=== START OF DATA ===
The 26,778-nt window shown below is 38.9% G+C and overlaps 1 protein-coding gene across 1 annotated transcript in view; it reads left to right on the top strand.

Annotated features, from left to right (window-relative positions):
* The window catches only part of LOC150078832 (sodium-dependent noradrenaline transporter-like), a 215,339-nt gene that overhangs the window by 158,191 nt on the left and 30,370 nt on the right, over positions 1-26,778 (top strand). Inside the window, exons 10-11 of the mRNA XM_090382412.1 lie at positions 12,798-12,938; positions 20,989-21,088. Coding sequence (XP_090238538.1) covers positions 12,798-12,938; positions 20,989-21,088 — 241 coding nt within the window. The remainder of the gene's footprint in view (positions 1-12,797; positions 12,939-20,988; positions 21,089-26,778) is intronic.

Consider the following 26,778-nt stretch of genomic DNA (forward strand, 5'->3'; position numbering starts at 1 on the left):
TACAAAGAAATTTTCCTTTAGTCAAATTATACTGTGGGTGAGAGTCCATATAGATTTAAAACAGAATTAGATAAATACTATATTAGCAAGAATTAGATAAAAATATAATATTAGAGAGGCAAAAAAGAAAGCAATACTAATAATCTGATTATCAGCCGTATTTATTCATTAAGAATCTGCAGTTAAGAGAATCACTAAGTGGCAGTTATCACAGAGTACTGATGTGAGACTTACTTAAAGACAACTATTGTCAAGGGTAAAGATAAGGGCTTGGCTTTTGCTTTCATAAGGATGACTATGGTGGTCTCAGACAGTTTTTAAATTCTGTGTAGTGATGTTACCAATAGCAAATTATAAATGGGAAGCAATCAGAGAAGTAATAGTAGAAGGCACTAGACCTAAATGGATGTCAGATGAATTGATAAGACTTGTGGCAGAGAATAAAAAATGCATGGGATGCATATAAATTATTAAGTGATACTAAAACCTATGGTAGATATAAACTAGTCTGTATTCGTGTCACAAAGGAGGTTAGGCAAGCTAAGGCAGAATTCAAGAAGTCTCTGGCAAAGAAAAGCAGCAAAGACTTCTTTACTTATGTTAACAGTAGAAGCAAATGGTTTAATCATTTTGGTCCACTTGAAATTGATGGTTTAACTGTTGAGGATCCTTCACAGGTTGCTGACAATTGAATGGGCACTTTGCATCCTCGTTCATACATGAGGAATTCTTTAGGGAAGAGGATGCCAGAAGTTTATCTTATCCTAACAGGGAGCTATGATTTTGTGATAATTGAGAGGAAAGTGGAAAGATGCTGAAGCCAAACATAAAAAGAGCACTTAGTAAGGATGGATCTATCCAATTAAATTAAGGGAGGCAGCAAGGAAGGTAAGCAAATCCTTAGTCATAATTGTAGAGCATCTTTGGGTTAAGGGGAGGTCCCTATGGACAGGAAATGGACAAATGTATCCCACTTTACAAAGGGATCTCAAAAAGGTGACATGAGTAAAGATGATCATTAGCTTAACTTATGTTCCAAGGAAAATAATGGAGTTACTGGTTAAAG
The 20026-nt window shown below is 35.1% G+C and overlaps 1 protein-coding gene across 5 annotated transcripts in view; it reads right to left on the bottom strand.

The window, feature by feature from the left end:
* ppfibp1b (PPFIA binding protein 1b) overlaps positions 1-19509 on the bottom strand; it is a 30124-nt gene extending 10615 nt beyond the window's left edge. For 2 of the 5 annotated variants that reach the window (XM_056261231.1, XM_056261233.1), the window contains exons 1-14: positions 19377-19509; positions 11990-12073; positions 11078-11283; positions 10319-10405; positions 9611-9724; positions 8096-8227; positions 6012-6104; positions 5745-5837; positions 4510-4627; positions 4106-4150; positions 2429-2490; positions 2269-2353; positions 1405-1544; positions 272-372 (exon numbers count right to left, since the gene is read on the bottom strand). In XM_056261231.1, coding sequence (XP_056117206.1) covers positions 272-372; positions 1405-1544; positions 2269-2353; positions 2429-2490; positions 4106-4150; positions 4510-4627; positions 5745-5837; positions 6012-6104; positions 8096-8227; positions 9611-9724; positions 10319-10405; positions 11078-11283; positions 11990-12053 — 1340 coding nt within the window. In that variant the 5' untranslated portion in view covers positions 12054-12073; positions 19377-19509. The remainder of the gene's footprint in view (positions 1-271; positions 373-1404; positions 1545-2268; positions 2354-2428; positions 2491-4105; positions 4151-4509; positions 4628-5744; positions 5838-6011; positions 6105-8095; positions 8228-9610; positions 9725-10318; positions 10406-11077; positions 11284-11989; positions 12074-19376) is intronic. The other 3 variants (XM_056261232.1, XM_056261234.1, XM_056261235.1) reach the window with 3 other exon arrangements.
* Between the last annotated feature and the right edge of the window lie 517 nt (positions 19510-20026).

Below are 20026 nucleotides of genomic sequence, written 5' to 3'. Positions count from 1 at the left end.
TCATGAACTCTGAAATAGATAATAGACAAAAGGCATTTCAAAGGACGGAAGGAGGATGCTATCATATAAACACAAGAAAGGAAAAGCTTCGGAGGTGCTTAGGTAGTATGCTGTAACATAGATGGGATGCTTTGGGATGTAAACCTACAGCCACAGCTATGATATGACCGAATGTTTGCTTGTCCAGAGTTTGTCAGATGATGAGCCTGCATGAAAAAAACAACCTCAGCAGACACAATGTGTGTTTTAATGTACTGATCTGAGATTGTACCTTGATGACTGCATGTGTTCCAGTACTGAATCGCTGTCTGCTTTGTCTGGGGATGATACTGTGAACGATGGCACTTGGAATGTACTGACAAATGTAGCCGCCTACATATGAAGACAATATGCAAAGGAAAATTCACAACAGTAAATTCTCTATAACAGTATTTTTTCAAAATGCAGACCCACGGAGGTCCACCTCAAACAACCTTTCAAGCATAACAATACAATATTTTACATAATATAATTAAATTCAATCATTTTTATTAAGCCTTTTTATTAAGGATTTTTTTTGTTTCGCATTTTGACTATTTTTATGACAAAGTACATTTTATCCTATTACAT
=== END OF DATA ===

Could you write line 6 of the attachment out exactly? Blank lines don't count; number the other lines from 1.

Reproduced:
The 20026-nt window shown below is 35.1% G+C and overlaps 1 protein-coding gene across 5 annotated transcripts in view; it reads right to left on the bottom strand.